Furthermore, if the special elections were ruled invalid, it makes sense that he would still be in power, given that his term hasn't expired yet...

Then there's the CNN article which you quote:

The Bush administration expressed disapproval Wednesday over the military coup in Thailand and called for a swift restoration of democracy.

"We're disappointed in the coup," White House press secretary Tony Snow told reporters on Air Force One as Bush returned to Washington from New York after meetings with world leaders and an address to the U.N. General Assembly.

"We hope those who mounted it make good and make good swiftly on their (promise) to restore democracy," Snow said.


Thank you for pointing this out. I had looked through three or four other news articles with no indication of an official response. However, this is so weak that it amounts to a green light. Issued by his press secretary, no less ... not important enough for the President or Ms Rice to say something in person. Compare that with the response some time ago to the disputed elections in Ukraine (not hard to find).

9/20/2006 3:57 PM

 
Blogger Skippy-san said...

I suscribe to a Thai newsletter that as late as 2 weeks ago said that there were rumors in the air of a coup and that folks there were suprised that Thaksin went to the conference.

My point was, that the Thai's will have to find there own way home. Same in Iraq. Democracy, effective democracy, cannot be forcibly midwifed. That has been proven true in Iraq and in Thailand as well as Turkey.

We kept Turkey as a NATO ally during the cold war even though the military overthrew the PM on several occasions. The Thai military like the Turks see themselves as the guardians of the state and the King. The opposition has been raising hell in Thailand for about 8 months now Thaksin gambled on an election that was contested and lost.

Point is Thailand needs the US and the US needs Thailand. Together they will find a way to muddle through. And if the Thai military is true to form they will turn over power to civilians in about a year or so.........

9/20/2006 7:35 PM

 
Blogger reddog said...

Oh My God! A corrupt Thai Politican! Who's ever heard of such a thing.

The amazing thing is that the Thai Generals were able to stop stealing from the people long enough to carry out the coup.

It is interesting though that the junta, when proscribing public gatherings of more than 5 people, specifically warned farmers, laborers and students to mind their own business. These are not groups usually associated with political graft and corruption.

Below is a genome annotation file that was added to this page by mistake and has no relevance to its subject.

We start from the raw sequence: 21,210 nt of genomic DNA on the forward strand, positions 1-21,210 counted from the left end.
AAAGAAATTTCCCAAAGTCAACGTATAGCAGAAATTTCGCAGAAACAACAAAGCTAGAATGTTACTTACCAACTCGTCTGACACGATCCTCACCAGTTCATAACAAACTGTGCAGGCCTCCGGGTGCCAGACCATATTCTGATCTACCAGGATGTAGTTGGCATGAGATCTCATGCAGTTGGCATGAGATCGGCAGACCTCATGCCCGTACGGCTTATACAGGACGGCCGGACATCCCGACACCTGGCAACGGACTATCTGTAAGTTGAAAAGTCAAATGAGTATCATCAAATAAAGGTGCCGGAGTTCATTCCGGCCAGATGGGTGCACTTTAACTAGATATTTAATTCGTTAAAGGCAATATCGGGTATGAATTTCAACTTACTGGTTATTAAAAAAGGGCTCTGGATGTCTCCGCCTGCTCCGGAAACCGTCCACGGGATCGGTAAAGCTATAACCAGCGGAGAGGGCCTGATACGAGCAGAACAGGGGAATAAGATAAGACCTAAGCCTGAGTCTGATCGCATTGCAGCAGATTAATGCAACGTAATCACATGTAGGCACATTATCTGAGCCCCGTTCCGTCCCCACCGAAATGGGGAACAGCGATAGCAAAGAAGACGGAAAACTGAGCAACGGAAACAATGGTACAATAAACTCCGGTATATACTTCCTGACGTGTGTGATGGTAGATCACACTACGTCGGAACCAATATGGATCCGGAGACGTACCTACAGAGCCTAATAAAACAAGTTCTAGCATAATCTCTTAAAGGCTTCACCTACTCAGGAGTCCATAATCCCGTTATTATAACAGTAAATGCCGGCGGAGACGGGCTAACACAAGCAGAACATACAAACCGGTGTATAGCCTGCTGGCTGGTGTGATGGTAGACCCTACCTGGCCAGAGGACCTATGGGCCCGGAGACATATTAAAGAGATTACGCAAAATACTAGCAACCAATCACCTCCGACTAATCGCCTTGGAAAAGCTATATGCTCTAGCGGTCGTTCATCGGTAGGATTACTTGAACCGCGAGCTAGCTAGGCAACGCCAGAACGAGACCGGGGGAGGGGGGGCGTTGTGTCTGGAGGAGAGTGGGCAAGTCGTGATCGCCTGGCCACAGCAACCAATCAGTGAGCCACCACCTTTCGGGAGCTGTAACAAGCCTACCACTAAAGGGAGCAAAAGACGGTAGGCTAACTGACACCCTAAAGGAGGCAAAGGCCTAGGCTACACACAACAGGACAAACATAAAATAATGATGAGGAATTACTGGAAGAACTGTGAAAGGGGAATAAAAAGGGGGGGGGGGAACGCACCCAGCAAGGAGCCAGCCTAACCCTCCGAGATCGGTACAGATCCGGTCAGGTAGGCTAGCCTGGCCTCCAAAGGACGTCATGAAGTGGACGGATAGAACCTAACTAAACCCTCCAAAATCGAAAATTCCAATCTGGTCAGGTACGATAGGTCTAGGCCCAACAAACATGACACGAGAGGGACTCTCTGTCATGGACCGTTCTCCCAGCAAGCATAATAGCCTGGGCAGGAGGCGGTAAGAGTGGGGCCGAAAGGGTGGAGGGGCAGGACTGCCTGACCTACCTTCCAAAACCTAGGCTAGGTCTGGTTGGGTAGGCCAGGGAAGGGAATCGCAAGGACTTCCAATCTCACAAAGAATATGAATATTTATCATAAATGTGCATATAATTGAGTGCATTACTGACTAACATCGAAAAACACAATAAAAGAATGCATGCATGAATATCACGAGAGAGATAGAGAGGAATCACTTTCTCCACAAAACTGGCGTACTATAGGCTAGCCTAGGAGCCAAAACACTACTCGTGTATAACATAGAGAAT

I'm sure GW will reprimand them harshly and then send them another $100 million in military aid.

9/20/2006 9:51 PM

 
Anonymous another_bubblehead said...

I don't really have a problem with your second post, skippy-san - I mostly agree with you. I'll admit that after having studied and reflected on this a bit that I see more shades of gray here than I did this morning.

Still, I have a problem with endorsing the concept of a military takeover in a functional, or even a somewhat disfunctional, democracy ... except perhaps in the most dire of circumstances. I still doubt this qualified as such. Not that I can do anything about what happens in Thailand ... my biggest concern is the effect such thinking could eventually have on civil-military relations in my own country. Cheers.

9/20/2006 11:23 PM

 
Blogger ninme said...

Side-stepping the above melee, your post got a good chuckle out of Peter, Bubbles.

9/20/2006 11:33 PM

 
Blogger Bubblehead said...

Thanks, Ninme (and Peter) -- I think this may have been the first ever "Thai Coup Haiku".

9/21/2006 12:05 AM

 
Anonymous Paul said...

I've been keeping close tabs on this, mostly through my Thai wife.

reddog - the reason the farmers and laborers were requested to keep cool is they were Taksin's power base. He's had many superficial inconclusive investigations of his TRT party buying votes in the provinces.

Apparently Taksin knew or strongly suspected this, because his whole family was out of the country. The Thai general in charge has close ties to the royal family, and is widely respected by the people. Very quickly, the Thai king endorsed the military takeover as necessary.

9/21/2006 6:34 AM